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LOMBARDIA, ITALY - FEBRUARY 26, 2020: Empty hospital field tent for the first AID, a mobile medical unit of red cross for patient with Corona Virus. Camp room for people infected with an epidemic.

Non-State Actors and Public Health Emergencies

By Rossella De Falco

Strong, well-coordinated and resilient public health care services play a vital role in preventing and responding to public health crises. Under international human rights law, States have a positive, primary obligation to ensure that such health care services are of the highest possible quality and accessible to everyone, everywhere, and without discrimination.

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Making Explicit a Rights-Based Approach to Infodemic in a Public Health Emergency

By Calvin Wai-Loon Ho

With the mainstreaming of digital technology across many spheres of social life, infodemic management must be an integral part of public health emergency prevention, preparedness, response, and recovery.

While the Principles and Guidelines on Human Rights and Public Health Emergencies (the Principles) do not make explicit reference to infodemics, the application of digital technologies in response to a public health emergency is a clear concern. This article provides further elaboration and critique of the Principles and their treatment of this emergent phenomenon.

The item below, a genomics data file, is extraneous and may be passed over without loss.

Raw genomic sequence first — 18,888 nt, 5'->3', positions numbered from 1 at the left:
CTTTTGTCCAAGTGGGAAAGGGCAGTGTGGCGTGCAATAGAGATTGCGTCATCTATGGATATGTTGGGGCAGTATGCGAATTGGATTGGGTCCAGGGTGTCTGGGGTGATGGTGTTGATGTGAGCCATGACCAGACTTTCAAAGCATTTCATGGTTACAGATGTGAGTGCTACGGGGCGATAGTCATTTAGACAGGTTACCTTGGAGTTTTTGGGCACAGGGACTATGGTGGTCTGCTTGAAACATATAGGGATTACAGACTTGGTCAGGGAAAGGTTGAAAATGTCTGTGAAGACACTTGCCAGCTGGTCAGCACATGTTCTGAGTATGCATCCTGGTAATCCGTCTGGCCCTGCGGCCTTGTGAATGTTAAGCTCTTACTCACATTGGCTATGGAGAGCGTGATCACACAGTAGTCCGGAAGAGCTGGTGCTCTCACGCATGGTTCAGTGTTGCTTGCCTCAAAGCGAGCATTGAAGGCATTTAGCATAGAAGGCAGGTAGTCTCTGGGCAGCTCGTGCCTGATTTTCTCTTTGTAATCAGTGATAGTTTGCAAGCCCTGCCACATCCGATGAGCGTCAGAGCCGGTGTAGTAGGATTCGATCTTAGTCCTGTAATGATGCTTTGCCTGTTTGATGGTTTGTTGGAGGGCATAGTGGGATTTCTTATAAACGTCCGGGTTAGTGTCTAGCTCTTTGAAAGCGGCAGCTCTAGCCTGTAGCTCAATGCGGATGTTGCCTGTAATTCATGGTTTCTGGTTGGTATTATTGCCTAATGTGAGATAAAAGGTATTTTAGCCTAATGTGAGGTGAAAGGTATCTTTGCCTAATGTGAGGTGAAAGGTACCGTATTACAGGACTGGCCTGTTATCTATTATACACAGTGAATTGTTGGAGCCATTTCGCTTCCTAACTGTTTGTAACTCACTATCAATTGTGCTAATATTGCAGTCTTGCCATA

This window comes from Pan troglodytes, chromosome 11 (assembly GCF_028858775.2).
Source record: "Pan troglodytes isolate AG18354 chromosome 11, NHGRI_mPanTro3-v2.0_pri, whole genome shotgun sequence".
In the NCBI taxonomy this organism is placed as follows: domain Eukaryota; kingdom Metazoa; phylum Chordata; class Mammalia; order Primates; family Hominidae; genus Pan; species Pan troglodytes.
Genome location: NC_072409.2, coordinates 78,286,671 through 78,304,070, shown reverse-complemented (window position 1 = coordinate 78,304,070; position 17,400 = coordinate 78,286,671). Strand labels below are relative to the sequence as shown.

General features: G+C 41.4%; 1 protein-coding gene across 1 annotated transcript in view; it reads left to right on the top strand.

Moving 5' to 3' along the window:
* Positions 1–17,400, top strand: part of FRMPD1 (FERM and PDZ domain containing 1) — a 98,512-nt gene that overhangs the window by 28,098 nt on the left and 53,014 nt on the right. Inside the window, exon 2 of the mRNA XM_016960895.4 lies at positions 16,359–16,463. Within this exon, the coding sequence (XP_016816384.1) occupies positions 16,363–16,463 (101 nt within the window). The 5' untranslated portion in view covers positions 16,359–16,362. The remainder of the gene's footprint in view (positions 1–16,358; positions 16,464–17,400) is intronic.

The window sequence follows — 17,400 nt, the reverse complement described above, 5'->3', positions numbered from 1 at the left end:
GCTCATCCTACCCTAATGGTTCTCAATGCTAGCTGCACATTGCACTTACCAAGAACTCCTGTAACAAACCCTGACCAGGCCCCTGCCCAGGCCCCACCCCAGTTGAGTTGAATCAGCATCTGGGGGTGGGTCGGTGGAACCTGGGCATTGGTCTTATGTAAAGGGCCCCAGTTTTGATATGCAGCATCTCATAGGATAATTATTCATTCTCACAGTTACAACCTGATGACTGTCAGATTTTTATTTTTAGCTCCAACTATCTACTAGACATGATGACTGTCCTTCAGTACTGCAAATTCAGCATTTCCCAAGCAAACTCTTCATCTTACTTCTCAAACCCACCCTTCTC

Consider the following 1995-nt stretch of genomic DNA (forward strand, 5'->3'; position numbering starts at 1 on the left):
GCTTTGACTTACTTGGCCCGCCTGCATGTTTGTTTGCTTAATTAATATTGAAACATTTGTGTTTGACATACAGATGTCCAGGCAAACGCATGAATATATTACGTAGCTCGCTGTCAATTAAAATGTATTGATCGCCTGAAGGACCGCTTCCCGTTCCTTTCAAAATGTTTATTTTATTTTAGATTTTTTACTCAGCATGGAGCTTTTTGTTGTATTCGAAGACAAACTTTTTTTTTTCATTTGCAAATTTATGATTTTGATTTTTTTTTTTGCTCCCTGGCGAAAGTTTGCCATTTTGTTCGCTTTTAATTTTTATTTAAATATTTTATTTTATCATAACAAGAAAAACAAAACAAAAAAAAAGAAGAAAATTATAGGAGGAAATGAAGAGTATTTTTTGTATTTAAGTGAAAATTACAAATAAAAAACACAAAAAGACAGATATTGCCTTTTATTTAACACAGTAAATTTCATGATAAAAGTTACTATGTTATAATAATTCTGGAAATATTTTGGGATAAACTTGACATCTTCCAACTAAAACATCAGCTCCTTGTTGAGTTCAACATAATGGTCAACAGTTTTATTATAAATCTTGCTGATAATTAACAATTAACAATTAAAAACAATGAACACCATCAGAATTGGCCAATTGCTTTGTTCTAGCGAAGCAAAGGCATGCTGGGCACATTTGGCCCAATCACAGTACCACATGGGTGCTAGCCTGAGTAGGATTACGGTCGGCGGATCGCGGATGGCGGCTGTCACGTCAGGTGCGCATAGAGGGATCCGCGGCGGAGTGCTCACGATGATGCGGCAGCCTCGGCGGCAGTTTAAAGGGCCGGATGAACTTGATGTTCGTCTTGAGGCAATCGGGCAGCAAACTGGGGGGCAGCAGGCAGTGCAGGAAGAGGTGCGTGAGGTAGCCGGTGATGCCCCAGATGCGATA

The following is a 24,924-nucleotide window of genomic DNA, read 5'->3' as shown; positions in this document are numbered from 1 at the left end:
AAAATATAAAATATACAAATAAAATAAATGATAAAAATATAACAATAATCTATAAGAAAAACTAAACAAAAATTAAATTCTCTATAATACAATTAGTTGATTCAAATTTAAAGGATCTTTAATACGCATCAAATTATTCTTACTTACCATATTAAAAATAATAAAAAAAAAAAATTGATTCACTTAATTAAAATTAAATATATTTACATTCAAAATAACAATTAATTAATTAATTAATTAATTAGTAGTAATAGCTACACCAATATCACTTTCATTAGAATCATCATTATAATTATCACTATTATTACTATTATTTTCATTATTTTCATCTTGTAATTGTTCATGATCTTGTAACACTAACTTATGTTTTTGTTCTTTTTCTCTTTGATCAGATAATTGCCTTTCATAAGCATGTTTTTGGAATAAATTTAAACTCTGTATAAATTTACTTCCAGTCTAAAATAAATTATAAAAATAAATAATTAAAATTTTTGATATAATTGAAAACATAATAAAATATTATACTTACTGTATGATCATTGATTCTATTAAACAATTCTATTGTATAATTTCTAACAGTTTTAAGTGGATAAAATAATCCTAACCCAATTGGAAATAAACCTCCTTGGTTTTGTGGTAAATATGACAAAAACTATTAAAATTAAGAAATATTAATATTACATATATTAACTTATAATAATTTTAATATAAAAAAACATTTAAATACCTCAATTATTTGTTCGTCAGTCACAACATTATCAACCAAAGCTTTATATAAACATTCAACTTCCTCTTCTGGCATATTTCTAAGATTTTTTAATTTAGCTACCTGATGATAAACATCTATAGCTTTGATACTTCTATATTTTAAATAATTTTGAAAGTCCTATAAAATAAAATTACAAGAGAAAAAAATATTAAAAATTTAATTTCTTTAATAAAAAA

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Bill of Health - Globe and vaccine, covid vaccine

COVID-19 Showcased Failed Global Cooperation

By Kayum Ahmed, Julia Bleckner, and Kyle Knight

In mid-May, the World Health Organization officially declared  the “emergency” phase of the COVID-19 pandemic over. However, the deep wounds of the pandemic remain, compelling  those concerned about this pandemic and  future health emergencies to account for catastrophic failures by those in power. These reflections suggest that the public health crisis could have been addressed differently, both reducing COVID-19’s unprecedented magnitude of illness and death, and preserving human dignity.